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Q: computer crime in 2004 ( Answered 5 out of 5 stars,   5 Comments )
Subject: computer crime in 2004
Category: Computers > Security
Asked by: vadesign-ga
List Price: $25.00
Posted: 15 Aug 2005 04:21 PDT
Expires: 14 Sep 2005 04:21 PDT
Question ID: 555871
I need some recent computer security stats for a presentation.
Specifically I am looking for the following information:

How many companies in the US (number or %) were the victims of
computer crime in 2004? (including viruses, hacking, fraud, etc.).

I have plenty of data for 2003 and 2002. I just need it for 2004.

Please site your sources ? both the site you pull from and the
original source if available.


Subject: Re: computer crime in 2004
Answered By: pafalafa-ga on 15 Aug 2005 05:38 PDT
Rated:5 out of 5 stars

I'll do you one better...statistics for 2004 AND 2005!

According to the recently-released 2005 annual report on computer
crime issued jointly by the FBI and a private firm,CSI, unauthorized
computer use in 2005 was reported at 56% of US companies and other
institutions, up slightly from 53% in 2004.

However, the category of "web site incidents" skyrocketed in 2005,
with 95% of institutions reporting 10 or more incidents (as opposed to
only a small number reporting that many incidents in 2004, although
89% had reported from 1-5 incidents in 2004).

The full report is available here:

but it may be necessary to register first at this link:

Here are some relevant excerpts from the report, titled:



Frequency, Nature and Cost of
Cybersecurity Breaches

Turning to figure 13 (page 11), we can see that the decline in overall
frequency of (successful) misuses of computer systems that began in
2001 may have come to a halt this year. The percentage of respondents
answering that their organization experienced unauthorized use of
computer systems in the last 12 months increased slightly from 53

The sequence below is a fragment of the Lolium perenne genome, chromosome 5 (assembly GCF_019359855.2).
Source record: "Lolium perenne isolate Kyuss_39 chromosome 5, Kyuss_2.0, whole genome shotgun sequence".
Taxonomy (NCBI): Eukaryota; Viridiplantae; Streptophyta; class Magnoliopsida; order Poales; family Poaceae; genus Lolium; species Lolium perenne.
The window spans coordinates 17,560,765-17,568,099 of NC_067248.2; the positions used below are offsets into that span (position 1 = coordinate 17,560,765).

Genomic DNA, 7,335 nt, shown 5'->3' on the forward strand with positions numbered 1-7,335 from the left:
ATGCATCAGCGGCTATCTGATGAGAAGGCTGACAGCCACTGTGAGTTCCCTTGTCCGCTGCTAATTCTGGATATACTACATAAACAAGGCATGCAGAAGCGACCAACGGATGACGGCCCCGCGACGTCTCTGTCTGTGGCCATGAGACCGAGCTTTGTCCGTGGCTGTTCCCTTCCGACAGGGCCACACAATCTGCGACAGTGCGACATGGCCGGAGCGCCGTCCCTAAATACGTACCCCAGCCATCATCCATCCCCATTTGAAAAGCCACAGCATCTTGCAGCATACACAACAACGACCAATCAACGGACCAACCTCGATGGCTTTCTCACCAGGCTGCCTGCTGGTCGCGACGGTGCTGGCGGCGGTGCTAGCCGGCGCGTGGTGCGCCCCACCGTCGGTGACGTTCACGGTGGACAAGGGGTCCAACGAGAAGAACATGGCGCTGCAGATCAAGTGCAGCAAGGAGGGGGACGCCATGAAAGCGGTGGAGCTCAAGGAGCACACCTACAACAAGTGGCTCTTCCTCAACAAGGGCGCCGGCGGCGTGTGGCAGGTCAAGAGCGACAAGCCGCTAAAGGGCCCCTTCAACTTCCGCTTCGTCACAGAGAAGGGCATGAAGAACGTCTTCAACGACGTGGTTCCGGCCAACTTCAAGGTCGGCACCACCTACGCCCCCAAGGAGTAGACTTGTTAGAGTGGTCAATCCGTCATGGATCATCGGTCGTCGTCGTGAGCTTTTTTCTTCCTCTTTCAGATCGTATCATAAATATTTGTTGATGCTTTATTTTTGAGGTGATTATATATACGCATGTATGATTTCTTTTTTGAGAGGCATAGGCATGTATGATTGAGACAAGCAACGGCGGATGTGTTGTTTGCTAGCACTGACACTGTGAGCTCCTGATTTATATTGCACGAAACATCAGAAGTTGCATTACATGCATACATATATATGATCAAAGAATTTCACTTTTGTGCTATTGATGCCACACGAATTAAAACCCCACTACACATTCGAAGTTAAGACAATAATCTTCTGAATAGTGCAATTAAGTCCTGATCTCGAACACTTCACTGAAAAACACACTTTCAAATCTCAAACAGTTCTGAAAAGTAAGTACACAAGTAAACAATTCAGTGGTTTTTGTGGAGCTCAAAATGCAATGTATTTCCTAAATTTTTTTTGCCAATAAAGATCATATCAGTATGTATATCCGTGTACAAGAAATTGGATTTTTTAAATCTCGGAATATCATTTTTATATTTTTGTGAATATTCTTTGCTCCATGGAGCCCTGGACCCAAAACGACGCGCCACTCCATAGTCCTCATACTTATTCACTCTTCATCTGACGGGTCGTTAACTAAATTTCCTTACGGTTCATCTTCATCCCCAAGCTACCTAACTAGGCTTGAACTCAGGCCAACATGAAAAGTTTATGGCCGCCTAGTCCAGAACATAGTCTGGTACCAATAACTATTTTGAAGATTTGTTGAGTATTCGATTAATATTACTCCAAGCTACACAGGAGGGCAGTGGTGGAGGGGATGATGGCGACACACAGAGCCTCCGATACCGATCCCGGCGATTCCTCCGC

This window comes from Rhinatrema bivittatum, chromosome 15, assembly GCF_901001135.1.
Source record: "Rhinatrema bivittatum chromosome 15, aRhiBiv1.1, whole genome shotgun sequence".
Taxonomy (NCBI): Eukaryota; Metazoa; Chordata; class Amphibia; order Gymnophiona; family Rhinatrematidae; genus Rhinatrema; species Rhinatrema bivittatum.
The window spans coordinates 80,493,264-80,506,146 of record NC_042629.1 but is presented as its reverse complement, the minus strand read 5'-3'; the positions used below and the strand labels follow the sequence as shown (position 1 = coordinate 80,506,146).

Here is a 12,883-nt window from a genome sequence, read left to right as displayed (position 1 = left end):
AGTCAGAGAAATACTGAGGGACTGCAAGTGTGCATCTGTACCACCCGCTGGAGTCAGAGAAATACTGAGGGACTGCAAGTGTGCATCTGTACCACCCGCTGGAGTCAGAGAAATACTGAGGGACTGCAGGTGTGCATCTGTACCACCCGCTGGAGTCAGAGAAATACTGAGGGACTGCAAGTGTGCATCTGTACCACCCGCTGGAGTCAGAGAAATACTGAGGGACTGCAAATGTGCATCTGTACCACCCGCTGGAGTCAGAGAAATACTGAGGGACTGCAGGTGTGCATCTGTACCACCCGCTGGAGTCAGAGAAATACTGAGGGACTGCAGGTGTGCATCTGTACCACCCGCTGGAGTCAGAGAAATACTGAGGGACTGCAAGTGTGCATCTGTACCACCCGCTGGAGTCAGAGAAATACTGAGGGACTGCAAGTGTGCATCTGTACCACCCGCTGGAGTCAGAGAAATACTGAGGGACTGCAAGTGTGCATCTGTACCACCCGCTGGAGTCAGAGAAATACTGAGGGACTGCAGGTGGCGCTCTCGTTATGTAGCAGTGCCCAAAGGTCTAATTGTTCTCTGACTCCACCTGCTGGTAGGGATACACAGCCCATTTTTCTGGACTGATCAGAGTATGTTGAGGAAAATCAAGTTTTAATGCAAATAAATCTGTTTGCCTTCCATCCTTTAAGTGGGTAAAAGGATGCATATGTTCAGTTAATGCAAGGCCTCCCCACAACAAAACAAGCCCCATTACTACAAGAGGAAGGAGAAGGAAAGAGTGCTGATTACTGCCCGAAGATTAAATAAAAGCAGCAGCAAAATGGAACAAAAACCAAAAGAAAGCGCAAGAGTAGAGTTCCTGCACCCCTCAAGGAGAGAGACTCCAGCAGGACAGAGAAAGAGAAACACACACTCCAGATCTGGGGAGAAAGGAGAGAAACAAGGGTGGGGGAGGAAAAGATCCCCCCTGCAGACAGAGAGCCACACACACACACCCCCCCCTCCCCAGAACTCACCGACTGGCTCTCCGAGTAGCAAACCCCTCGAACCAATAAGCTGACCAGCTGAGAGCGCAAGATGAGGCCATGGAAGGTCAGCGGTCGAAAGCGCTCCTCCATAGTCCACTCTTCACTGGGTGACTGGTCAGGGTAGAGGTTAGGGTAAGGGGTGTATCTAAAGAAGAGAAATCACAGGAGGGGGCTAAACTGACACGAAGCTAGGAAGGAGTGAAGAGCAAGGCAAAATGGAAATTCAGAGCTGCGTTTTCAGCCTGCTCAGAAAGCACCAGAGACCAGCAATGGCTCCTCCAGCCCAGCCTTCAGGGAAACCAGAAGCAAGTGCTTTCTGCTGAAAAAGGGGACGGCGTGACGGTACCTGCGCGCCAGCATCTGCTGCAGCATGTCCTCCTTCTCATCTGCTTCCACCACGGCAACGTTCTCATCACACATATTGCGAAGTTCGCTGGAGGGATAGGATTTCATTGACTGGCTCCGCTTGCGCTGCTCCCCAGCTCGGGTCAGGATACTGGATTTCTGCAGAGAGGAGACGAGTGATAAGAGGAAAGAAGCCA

percent last year to 56 percent this year.


The report also notes a dramatic increase in what it calls "web site
incidents".  An amazing 95% of organizations reported 10 or more web
site incidents:


One of the most dramatic findings from this year?s survey is the
exponential increase in Web site incidents (figure 15). The 2004
survey found that 89 percent of those organizations responding
experienced between 1 and 5 Web site incidents, but only 5 percent
experienced more than 10 such incidents. As evidenced by figure 15,
this year there was a total flip with 95 percent of responding
organizations experiencing more than 10 Web site incidents and a mere
2 percent experiencing between 1 and 5 such incidents.


I trust this information fully answers your question.  However, please
don't rate this answer until you have everything you need.  If you
would like any additional information, just post a Request for
Clarification to let me know how I can assist you further, and I'm at
your service.

All the best,


search strategy -- Used bookmarked sites for cybercrime statistics,
and also searched Google and Google News for updated links to [
cybercrime statistics ]
vadesign-ga rated this answer:5 out of 5 stars
Nice work! Thanks so much for the quick and excellent information.

Subject: Re: computer crime in 2004
From: pafalafa-ga on 15 Aug 2005 07:24 PDT
You're quite welcome...and thank you for the very kind feedback.

Subject: Re: computer crime in 2004
From: myoarin-ga on 15 Aug 2005 08:42 PDT
Without in the least impinging on the value, quality, accuracy of
Pafalafa's answer, it can be asked if the remarkable increase in
computer crime statistics results from the more active response by the
Subject: Re: computer crime in 2004
From: pafalafa-ga on 15 Aug 2005 09:03 PDT
What remarkable increase did you have in mind?  Overall, the increase
in unauthorized use was from 53% in 2004, to 56% in 2005.
Subject: Re: computer crime in 2004
From: vadesign-ga on 15 Aug 2005 09:57 PDT
Thanks again. I'm sure there are variables to consider but you gave me
exactly what I needed Paf. Again, great job!
Subject: Re: computer crime in 2004
From: myoarin-ga on 15 Aug 2005 11:48 PDT
Just that, Paf, over 50% increase in two consecutive years, but I will
admit that I come from a conservative (finance) background, in which
such growth figures are unusual.  The web is no doubt growing in a way
to make that not so remarkable.
But I was also looking at the information in your paragraph  ("One of
the most dramatic findings from this year?s survey is the exponential
increase ...")
You found the right data.  I was not suggesting that it was incorrect.

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